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The CIO-level business angle on the latest tech
How often does this happen to you? You're on deadline to finish a project and send the resulting document to others. Maybe it's a presentation you're preparing for your executive team or a deliverable for a client. You attach the precious file to an email and hit Send. Then the dreaded message shows up. Either your or the recipient's email system can't handle the file because it's too large. Or another favorite message: Your email box is over its limit and you can't send anything until you delete or archive other files. Either way, your productivity comes to a screeching halt until you find a workaround for delivering that document.
The workarounds are usually inconvenient as well as insecure. Frustrated email users who can't send large attachments often turn to one of these alternatives:
1. Breaking up the file into multiple smaller files, forcing the recipient to reassemble the pieces.
2. Using an FTP server, which may or may not be secure.
3. Using a file transfer service designed for personal use.
4. Using a personal email account that doesn't have file size limits.
5. Putting the file on a thumb drive and taking or sending it to the intended recipient.
Of course, these "solutions" introduce a whole new set of problems for the company. It may be impossible to track the document, to know who has seen it or whether it has been received by the right person or people. The delivery method could be very insecure and may violate privacy or confidentiality regulations. And, the workaround is so much more inconvenient and time consuming than simply being able to attach the file to an email message.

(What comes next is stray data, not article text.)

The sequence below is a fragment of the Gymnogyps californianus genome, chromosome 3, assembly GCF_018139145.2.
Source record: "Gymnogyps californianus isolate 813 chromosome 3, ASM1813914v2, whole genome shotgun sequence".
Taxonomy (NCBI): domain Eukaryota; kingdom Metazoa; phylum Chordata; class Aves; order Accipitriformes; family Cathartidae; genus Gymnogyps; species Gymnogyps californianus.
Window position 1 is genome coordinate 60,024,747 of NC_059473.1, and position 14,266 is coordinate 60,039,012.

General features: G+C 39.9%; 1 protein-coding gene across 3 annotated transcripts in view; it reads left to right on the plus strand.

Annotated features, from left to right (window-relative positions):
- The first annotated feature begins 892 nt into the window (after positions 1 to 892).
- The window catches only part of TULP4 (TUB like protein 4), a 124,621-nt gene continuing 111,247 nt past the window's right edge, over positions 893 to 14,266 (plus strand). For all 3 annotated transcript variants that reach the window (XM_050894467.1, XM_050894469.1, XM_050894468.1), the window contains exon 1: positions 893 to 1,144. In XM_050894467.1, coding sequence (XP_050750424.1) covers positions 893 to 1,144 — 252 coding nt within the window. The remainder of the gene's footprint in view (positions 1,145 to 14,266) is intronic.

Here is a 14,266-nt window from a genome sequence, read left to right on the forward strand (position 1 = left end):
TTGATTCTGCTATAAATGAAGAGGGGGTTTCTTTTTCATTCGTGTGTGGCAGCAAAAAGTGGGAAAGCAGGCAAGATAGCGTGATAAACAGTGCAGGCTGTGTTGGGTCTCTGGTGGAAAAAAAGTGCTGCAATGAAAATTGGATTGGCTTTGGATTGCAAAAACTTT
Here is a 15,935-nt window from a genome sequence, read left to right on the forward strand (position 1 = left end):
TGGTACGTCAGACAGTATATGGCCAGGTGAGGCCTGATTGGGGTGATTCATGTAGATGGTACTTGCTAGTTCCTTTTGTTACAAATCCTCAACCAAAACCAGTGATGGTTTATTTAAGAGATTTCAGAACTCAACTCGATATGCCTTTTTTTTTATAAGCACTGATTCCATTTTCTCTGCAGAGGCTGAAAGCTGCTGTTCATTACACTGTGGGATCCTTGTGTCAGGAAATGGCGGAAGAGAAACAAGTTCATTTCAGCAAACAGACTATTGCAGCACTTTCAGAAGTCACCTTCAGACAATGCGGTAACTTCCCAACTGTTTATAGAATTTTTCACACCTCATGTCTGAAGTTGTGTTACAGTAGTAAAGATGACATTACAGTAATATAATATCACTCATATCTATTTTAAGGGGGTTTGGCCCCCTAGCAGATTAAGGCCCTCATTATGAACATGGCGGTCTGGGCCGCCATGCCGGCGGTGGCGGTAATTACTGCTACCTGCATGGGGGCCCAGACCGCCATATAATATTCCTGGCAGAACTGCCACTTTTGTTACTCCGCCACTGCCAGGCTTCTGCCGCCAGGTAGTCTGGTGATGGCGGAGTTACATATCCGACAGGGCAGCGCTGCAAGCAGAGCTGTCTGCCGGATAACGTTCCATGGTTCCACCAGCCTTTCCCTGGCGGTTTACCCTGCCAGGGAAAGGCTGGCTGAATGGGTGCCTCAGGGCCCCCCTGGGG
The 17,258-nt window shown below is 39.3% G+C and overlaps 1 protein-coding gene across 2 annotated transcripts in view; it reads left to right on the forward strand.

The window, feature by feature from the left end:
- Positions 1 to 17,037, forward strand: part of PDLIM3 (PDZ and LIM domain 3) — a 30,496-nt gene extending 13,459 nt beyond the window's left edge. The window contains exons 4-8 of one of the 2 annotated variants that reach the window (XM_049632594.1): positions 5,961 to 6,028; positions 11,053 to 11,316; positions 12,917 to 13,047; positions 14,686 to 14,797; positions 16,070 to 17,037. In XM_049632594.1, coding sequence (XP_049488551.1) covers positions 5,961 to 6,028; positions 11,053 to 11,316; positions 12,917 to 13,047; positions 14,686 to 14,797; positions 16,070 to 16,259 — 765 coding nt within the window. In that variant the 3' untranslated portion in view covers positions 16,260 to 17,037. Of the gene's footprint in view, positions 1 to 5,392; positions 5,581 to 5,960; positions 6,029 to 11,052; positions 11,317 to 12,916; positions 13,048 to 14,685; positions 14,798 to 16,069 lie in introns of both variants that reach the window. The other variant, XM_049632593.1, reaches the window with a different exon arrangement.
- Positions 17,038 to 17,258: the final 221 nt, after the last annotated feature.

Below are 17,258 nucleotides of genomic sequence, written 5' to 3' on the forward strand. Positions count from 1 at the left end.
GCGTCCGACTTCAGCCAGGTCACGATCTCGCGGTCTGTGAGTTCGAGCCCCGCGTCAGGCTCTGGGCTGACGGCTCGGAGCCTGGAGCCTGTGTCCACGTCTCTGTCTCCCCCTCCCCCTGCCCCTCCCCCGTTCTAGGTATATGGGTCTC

Enterprise email systems were not designed to handle large attachments. Yet the reality today is that 98% of the bits that are stored on an email server are attributed to attachments. Think how much more efficient your email system could be if you could offload even a portion of those files.
There are several enterprise-class file transfer solutions on the market that are aimed at taking the pressure off your email system for sending and receiving files that can range up to several gigabytes in size. To keep your users from turning to non-secure consumer-class file transfer applications, it's time to investigate a secure file transfer solution.
Let me first make the distinction between "enterprise" and "consumer" tools for sending large files. Enterprise products are specifically built for business use. They include good security features, such as encryption, virus-checking and SSL. They have features like audit trails and private access to files in order to meet business regulations such as Sarbanes-Oxley and HIPAA. They integrate with enterprise email systems like Microsoft Exchange and Lotus Notes and with directory systems like Active Directory and LDAP. They ensure complete receipt and delivery of files in the event of an interruption in transmission. In short, enterprise-level file transfer products are designed to protect your critical business information.